It was a favorite glass, and I took flowers from the yard along with some we had purchased and plopped them into the glass of water. Put it on a white cloth. And I painted it.
I had to “reconstruct” the tip of the green fond that bends over on the left because (when I wasn’t looking) the cat jumped up and chewed the end off of it.
The queen conch shell is essentially radial. It has these spokes that go outwards from its folding calcite structure. You could think of them as shapes somewhat like volcanic cones, and they sprout along the undulating surface of the shell, forming its outer layer. Inside, the shell rolls in upon itself creating inner chambers where the animal has lived during different phases of grow.
That’s the shell.
The background is a very dark blue cloth. It might be reminiscent of the sea, which is after all where the Queen Conch lives.
Above that imaginary horizon … I’m not quite sure what these other things are — triangle wedges. They are dynamic shapes. They echo the spikey-ness of the seashell. But beyond that, they (I refer to the negative shapes) have yet to be identified.
Why — if a yellow plate with a honey comb and a honey jar sitting on it is like the moon — like a moon in a dark night sky composed of arabesques of leaves and flowers — why is the picture a still life and not a landscape? Why not just paint the moon and the stars?
Of course maybe (it’s entirely possible) the picture is not a moon at night. Maybe a honey jar is just a honey jar, a yellow plate is a yellow plate, a honey comb nothing more significant than itself alone.
I don’t know why I even brought it up. (Someone asked me only yesterday if I ever experience synesthesia. Does this count?)
I just thought it was moon-like in its light.
Okay, maybe I can understand a little bit how extra dimensions can be hidden by folds in the universe. Matisse taught me the principle, but I must say I kind of stumbled into the practical understanding of it.
I was just drawing the still life table. And as you can see the paper bowl is there — that’s the one I made of paper mache. I composed it using scraps of paper that had little drawings on them from the period when my daughter was always scribbing. Behind it is the black cloth decorated with exotic flowers. (I think of them as “night flowers.”) In front, but next (if we’re moving from left to right) is the dark blue bottle of facets. God, I love that bottle. Found it in a thrift store, of course.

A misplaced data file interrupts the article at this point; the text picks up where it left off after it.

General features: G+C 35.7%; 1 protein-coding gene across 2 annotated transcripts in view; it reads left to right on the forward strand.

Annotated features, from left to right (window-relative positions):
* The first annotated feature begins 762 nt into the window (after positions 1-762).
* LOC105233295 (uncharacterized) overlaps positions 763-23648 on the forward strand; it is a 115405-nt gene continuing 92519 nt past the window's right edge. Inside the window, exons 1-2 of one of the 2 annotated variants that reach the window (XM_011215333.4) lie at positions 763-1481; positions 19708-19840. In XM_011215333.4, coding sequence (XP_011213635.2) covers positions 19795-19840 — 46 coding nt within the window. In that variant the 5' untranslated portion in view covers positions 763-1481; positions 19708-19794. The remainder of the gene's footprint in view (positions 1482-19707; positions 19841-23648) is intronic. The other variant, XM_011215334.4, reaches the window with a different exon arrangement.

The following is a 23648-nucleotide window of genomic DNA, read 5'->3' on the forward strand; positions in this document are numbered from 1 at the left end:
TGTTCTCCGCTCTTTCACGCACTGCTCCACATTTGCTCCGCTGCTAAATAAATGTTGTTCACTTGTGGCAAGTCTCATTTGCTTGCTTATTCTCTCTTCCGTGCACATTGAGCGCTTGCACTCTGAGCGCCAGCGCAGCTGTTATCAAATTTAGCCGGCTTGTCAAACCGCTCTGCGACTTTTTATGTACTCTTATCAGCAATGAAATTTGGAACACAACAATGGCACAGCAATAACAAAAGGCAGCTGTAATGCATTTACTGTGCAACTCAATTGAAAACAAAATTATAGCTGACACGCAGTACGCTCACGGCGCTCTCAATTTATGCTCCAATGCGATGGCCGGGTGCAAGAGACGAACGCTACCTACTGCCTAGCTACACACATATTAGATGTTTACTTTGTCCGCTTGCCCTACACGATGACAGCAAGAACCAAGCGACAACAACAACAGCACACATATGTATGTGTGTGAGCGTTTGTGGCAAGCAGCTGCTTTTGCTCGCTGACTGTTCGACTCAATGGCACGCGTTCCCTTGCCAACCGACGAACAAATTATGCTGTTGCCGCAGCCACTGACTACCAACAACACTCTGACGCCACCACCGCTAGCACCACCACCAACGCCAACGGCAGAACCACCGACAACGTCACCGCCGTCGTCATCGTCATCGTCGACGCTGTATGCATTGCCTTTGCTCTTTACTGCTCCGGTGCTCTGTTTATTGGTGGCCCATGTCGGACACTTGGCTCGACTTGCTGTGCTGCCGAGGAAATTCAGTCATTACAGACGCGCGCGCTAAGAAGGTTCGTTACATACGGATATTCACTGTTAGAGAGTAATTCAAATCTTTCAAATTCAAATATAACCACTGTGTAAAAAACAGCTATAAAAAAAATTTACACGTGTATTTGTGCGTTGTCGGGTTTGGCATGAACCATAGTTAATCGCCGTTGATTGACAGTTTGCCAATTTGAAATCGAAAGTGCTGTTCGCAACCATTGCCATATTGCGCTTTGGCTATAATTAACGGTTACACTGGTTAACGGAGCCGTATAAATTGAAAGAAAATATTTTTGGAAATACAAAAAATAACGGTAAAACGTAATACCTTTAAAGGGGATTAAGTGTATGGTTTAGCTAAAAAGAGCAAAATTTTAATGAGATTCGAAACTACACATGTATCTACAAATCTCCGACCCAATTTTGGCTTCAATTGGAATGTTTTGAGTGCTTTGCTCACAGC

Next is the crow figurine. Well, that’s appropriate — night flowers, night bird, dark bottle. Then — everything changes here — you see, I had two still lifes set up side by side on the same table. The other still life is visible next. It’s much lighter (obviously). So there’s this field of sky blue created by a drape and upon that sits the big white ginger jar. Vase? Ginger jar? (Do you put ginger in the ginger jar because this one’s kind of big ….) Whatever.
So I was drawing. Evidently I was drawing from left to right. Then I ran out of still life. I couldn’t see what was next because my own drawing board was in the way.
So, like Matisse taught me, I just drew the drawing board — and thus redrew the left-hand side of the picture — only bigger (because it was closer).
Now I don’t know — strictly speaking — if the stuff inside the folds ought to be represented as it is in physics. But my representation of the still life table dragged me into the picture (so to speak) because I had to draw my drawing board — the way that Matisse drew his own foot when it happened to be inside the field of vision he was portraying — but you know that picture, don’t you? You knew that was what I was talking about.
I will never understand the impulse to tame the still life table. Every corner of the universe is colored, littered with light, lousy with lines, sumptuous in shapes, an alacrity of alliteration.